North Korea withdrew its athletes from the 1964 Summer Olympics just before the Games were due to start, as the IOC were refusing to accept any athletes who had participated in the Games of the New Emerging Forces (GANEFO) held in Jakarta, Indonesia, in 1963. China and Indonesia also chose not to attend the Tokyo Games due to GANEFO issues.
- Tokyo Olympiad, a documentary film about the 1964 Games.
- BBC News On This Day, 18 August, "1964: South Africa banned from Olympics".
- "Past Olympic Host City Election Results". GamesWeb.com. Archived from the original on 15 September 2008. Retrieved 23 September 2008.
- "Paralympic Results & Historical Records for RSA". International Paralympic Committee.
- "The Miami News - Google News Archive Search". The Miami News. Retrieved October 10, 2014.
- Griggs, Lee (28 October 1963). "A very dry run in Tokyo". Sports Illustrated: 64.
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- "Toronto has made 5 attempts to host the Olympics. Could the sixth be the winner?". thestar.com. 24 July 2015.
- "Past Olympic host city election results". GamesBids. Archived from the original on 17 March 2011. Retrieved 17 March 2011.
- Varian, Heidi (2013). The Way of Taiko: 2nd Edition. Stone Bridge Press. pp. 28–29. ISBN 1611720125.
- Organizing Committee 1964, pp. 43–44
- "Olympic Games Tokyo 1964 – Medal Table". Archived from the original on 6 October 2009. Retrieved 11 October 2009.
- Complete official IOC report. Volume 2 part 1 (PDF). Retrieved 17 October 2012.
Fighi Hassan, Suliman - LIBYA - Absent
- "For Gold, Silver & Bronze". TIME. 16 October 1964. Retrieved 5 January 2010.
- Martin, Donald H. (2000). Communications Satellites (fourth ed.). El Segundo, CA: The Aerospace Press. pp. 8–9. ISBN 1-884989-09-8. Retrieved 31 October 2009.
- "Significant Achievements in Space Communications and Navigation, 1958–1964" (PDF). NASA-SP-93. NASA. 1966. pp. 30–32. Retrieved 31 October 2009.
- Organizing Committee 1964, pp. 381–400
- Organizing Committee 1964, pp. 47–49
- Flyvbjerg, Bent; Stewart, Allison; Budzier, Alexander (2016). The Oxford Olympics Study 2016: Cost and Cost Overrun at the Games. Oxford: Saïd Business School Working Papers (Oxford: University of Oxford). pp. 9–13. SSRN .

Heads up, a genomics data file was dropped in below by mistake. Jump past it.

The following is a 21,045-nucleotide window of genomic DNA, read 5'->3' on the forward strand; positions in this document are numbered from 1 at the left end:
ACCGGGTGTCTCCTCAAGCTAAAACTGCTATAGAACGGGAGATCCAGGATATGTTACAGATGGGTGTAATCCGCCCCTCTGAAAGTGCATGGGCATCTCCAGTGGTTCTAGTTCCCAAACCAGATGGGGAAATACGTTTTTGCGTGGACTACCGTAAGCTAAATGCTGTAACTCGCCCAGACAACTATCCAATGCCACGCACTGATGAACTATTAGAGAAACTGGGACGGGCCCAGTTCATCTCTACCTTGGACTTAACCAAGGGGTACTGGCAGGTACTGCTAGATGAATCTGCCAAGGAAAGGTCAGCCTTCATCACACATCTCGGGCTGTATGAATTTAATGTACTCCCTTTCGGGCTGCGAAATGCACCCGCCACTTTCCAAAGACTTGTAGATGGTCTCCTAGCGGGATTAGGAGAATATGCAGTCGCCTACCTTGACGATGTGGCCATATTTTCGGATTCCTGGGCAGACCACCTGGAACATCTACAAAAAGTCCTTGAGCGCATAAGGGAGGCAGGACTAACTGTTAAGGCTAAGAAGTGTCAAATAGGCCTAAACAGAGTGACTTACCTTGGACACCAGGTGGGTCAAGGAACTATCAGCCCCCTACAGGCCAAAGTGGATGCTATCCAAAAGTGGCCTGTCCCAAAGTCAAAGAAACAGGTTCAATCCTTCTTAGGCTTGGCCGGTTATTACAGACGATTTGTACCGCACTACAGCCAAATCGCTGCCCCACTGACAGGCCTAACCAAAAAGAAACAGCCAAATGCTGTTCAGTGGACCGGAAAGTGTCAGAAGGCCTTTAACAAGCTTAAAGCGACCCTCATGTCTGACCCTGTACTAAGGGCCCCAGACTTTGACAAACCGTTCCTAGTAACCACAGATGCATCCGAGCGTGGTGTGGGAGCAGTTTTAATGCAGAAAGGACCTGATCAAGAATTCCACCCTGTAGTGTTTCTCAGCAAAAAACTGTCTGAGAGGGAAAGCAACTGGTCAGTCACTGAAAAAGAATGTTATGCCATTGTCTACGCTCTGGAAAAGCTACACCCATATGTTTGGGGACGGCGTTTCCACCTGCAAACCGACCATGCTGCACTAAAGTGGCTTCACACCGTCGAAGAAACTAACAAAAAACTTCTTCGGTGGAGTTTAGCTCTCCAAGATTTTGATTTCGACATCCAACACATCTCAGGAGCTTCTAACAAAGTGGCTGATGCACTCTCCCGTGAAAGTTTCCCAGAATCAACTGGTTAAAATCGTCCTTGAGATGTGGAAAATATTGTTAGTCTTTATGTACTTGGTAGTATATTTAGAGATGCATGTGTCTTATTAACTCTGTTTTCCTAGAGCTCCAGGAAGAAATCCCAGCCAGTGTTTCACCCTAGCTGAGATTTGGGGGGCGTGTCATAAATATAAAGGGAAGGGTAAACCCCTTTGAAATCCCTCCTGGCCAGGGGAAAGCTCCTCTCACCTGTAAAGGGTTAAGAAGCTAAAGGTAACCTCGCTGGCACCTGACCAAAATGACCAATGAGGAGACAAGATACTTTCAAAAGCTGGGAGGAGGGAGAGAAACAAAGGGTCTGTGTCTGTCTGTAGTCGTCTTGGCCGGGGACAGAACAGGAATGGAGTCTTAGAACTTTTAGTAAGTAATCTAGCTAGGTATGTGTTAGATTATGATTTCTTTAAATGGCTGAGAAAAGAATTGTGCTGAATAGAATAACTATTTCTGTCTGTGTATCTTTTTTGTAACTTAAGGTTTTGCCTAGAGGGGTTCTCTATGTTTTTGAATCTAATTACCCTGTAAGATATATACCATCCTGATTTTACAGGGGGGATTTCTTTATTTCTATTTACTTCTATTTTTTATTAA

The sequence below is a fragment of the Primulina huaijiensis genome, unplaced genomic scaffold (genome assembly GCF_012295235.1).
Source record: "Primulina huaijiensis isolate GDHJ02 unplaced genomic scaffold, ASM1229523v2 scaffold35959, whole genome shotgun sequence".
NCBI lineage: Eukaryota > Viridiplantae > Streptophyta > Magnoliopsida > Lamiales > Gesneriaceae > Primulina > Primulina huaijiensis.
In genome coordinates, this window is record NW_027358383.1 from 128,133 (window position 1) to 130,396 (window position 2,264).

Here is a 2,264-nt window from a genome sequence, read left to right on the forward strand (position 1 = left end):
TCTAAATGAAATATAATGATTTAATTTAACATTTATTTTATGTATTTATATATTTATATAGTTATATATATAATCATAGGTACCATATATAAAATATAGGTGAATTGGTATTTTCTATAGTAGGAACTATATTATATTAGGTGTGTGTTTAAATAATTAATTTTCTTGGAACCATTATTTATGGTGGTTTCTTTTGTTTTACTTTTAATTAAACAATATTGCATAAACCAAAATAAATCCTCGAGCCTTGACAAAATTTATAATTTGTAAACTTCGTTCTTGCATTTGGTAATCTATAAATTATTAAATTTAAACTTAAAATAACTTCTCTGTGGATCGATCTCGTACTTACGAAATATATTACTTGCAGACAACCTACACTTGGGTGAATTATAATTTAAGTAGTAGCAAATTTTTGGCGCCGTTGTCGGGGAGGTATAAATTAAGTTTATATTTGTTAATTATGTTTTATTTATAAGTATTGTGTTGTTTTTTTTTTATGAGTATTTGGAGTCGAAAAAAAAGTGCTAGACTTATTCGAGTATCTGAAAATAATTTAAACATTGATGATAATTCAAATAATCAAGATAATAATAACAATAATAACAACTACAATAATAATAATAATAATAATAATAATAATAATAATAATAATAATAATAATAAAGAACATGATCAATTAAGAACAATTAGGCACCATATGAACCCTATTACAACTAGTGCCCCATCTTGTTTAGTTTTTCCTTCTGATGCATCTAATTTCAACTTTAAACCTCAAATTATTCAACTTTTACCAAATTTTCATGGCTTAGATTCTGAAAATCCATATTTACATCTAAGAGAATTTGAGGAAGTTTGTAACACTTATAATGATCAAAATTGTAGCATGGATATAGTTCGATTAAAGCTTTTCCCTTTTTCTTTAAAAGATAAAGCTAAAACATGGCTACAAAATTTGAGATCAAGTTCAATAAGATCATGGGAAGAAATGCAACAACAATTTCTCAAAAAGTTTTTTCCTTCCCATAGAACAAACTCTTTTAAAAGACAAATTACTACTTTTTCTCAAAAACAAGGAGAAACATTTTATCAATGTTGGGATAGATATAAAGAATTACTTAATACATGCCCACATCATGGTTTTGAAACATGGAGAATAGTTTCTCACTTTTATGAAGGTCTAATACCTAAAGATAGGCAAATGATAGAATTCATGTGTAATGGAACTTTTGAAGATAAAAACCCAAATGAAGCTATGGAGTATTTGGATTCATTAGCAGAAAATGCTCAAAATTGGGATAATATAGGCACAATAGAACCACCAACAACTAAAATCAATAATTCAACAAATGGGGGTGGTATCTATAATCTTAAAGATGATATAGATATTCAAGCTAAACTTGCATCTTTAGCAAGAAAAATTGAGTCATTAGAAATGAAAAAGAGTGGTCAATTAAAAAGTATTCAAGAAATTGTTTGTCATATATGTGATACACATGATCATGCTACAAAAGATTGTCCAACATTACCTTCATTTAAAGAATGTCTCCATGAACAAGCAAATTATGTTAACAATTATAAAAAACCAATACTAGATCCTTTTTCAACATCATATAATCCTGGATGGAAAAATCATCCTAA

- Droubie, Paul (July 31, 2008). "Japan's Rebirth at the 1964 Tokyo Summer Olympics". aboutjapan.japansociety.org. About Japan: A Teacher's Resource. Archived from the original on 15 January 2010. Retrieved January 10, 2010.
- Jessamyn R. Abel, "Japan's Sporting Diplomacy: The 1964 Tokyo Olympiad," international History Review (2012) 24#2 pp 203-220.
- Organizing Committee 1964, pp. 245–269
- Whiting, Robert, "Negative impact of 1964 Olympics profound", Japan Times, 24 October 2014, p. 14
- Whiting, Robert, "Negative impact of 1964 Olympics profound", The Japan Times, 25 October 2014, p. 14
- "Japan's Capital Tokyo to host 2020 Olympic and Paralympic Games". Retrieved 8 September 2013.
- Organizing Committee for the Games of the XVIII Olympiad (1964). THE GAMES OF THE XVIII OLYMPIAD TOKYO 1964: The Official Report of the Organizing Committee. Organizing Committee for the Games of the XVIII Olympiad.
|Wikimedia Commons has media related to 1964 Summer Olympics.|
- "Tokyo 1964". Olympic.org. International Olympic Committee.
- "Results and Medalists — 1964 Summer Olympics". Olympic.org. International Olympic Committee.
- JOC – 東京オリンピック 1964 Japan Olympic Committee official Web site.
| Summer Olympic Games
XVIII Olympiad (1964)